Collaboration based on a shared vision of internationalisation

Rachma Wikandari came to the University of Borås as an exchange student in 2010 to study for a year at the Master's level through the Erasmus-Mundus programme. She then continued as a doctoral student in the field of Resource Recovery until 2014, when she defended her doctoral thesis at the University of Borås. Recently, she received a prestigious award for her research and as a young scientist.

What are you working on today?

“I am a university lecturer and researcher in biotechnology with a focus on food production by converting food waste into new foods and other products at the Department of Food and Agricultural Product Technology at Universitas Gadjah Mada.”

The University of Borås and Universitas Gadjah Mada have collaborated in many ways; can you explain more?

“We have collaborated in research and education through student and staff exchanges. We have the same vision of internationalisation. At the beginning of our collaboration, it was about developing a process to produce biogas from fruit waste at fruit markets, and today it is about converting food waste into new foods and other products with the help of fungi.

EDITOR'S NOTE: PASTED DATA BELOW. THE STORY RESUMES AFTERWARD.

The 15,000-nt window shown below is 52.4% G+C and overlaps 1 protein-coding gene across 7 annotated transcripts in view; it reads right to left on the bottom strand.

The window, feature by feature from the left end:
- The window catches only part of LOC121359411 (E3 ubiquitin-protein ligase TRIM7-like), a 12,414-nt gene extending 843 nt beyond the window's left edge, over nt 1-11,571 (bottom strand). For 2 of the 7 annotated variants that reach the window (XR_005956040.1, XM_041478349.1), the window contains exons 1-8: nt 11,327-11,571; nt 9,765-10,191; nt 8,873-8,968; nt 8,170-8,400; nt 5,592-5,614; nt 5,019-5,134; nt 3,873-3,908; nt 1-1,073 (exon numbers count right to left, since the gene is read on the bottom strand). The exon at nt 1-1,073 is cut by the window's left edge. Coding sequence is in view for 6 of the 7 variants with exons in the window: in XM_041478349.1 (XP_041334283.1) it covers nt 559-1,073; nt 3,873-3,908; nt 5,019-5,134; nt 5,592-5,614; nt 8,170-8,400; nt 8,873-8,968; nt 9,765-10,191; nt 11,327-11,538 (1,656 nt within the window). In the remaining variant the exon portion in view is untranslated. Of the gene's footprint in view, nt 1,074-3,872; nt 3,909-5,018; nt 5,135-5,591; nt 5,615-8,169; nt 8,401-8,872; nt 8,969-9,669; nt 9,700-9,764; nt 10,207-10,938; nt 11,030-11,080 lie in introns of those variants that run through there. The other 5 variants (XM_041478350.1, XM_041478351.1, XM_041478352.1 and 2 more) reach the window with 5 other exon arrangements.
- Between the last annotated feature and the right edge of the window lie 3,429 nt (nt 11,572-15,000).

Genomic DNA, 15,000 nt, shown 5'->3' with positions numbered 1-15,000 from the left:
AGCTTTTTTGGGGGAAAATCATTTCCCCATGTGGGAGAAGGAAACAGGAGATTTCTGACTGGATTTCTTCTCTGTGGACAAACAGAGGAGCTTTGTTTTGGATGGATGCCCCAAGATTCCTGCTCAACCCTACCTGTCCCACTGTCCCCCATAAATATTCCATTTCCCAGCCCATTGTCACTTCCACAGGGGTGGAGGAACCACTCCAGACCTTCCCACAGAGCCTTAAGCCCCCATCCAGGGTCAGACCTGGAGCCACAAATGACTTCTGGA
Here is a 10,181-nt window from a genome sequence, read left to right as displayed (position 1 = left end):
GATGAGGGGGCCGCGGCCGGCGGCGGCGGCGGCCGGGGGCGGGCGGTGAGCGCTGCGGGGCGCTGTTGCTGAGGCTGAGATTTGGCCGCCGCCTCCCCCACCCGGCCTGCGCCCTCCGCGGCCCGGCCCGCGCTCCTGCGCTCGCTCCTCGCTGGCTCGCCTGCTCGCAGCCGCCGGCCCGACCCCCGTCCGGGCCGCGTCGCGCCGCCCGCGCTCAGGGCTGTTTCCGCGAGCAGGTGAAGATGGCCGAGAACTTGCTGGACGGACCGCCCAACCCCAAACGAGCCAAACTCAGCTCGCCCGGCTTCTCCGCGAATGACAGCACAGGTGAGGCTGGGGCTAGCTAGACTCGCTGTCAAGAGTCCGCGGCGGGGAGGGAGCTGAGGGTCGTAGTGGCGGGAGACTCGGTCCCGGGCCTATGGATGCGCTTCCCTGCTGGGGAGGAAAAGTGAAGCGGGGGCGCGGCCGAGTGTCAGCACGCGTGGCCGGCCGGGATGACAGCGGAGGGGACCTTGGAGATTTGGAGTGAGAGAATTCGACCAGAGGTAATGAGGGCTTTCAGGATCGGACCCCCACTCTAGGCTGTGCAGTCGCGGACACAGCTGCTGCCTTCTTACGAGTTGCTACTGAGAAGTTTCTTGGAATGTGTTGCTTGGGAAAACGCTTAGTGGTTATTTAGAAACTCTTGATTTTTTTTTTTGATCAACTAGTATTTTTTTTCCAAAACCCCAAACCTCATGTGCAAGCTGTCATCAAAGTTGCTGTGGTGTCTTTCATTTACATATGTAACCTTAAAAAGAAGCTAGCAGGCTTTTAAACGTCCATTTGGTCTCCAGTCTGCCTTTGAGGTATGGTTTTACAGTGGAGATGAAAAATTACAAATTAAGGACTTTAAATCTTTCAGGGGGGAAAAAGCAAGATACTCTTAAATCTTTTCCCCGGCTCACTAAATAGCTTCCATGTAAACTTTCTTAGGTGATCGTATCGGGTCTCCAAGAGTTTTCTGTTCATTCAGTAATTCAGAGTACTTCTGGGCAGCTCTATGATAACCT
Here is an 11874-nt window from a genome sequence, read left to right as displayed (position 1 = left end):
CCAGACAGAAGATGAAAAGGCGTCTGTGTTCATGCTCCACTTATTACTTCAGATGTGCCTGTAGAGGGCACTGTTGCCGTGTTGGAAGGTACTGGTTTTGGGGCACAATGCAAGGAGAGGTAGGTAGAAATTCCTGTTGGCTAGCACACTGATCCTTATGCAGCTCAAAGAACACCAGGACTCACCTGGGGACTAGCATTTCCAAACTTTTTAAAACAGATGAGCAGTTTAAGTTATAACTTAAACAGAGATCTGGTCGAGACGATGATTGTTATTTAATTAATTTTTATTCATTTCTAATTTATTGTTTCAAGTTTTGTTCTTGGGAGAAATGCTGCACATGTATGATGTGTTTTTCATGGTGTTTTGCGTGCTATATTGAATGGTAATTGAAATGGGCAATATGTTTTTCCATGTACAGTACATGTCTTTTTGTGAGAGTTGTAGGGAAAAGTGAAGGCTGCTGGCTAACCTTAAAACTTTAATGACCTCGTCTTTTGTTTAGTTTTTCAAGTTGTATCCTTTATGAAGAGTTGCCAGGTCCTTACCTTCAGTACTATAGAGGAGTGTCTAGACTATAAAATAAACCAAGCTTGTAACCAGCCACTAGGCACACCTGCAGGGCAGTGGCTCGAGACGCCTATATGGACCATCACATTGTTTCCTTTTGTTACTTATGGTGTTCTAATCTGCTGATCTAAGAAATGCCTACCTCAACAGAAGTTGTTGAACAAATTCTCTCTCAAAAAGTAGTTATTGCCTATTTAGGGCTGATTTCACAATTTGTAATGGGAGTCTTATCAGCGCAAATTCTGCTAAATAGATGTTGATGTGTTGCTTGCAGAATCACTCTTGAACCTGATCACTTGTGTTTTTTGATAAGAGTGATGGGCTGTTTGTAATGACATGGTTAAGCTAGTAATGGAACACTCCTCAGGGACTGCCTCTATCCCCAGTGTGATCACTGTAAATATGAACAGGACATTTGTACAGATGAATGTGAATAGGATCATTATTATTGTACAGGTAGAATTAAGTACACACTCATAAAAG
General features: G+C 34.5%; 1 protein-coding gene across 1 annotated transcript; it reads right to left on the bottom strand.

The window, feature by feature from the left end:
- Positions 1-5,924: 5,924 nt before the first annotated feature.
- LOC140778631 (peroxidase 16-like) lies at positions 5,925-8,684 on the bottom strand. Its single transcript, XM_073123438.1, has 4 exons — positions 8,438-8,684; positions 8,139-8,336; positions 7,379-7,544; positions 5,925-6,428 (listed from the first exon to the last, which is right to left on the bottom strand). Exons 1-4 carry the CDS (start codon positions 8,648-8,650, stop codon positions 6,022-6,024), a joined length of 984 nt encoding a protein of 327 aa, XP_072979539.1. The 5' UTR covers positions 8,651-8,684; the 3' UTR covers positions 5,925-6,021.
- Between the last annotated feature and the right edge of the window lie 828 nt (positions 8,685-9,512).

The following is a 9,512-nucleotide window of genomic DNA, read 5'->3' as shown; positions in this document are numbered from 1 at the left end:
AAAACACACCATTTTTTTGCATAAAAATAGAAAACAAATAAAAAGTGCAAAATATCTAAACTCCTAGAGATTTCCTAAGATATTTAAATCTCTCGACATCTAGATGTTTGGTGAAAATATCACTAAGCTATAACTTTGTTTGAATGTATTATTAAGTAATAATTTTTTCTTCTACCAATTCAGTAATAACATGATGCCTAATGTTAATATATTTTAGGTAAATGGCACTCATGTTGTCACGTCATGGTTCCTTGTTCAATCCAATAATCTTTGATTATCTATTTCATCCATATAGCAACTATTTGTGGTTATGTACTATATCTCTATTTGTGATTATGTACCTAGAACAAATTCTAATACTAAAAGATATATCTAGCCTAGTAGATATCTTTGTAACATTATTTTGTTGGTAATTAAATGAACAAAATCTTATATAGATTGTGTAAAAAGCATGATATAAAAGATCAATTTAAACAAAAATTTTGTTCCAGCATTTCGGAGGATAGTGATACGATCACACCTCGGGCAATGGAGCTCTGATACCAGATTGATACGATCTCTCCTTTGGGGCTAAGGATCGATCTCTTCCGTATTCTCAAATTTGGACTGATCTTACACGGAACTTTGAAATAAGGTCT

We help each other to develop knowledge and have written around 20 research scientific articles together. Through our collaboration, we develop solutions for how to secure access to food through new ways of producing food.”

You were recently awarded a very prestigious award. What was that about?

“I was invited to a world congress, the 21st IUFoST World Congress 2022 Singapore, the largest of its kind in food science, where I received the IUFoST Young Scientist Award. I got to talk about my research in front of 1,200 delegates from 60 countries. The prize is awarded to young scientists who have contributed in a significant way and who are seen as future leaders in the field.

My research is about developing a meat substitute from a special type of fungi that we grow on waste products from industrial food production. In this case, it is about growing fungi on water left over after boiling soybeans for the production of the food product tempe, in which a lot of water is used. The fungi we grow have a high nutrition value.”

What does the award mean to you?

“It is a great recognition of my work and shows that even if we in a developing country often face challenges such as limitations in our research facilities, do not be discouraged – keep on moving forward and contribute to solving problems in the surrounding society and to address global issues. It is important to think globally and act locally.”

What does your time at the University of Borås mean to you?

“This is where I developed into a researcher. I learned critical and analytical thinking, to think innovatively to solve problems.”

What will happen next within the collaboration between the University of Borås and Universitas Gadjah Mada?

“In January, a colleague of mine will come to Borås through a Linnaeus-Palme exchange. She will teach and work in the lab here for six weeks. Three students from GMU will also come to Borås and will stay here for one term. Later in the spring, I will come here to teach and work in the lab as well.”

Read more

Research in Resource Recovery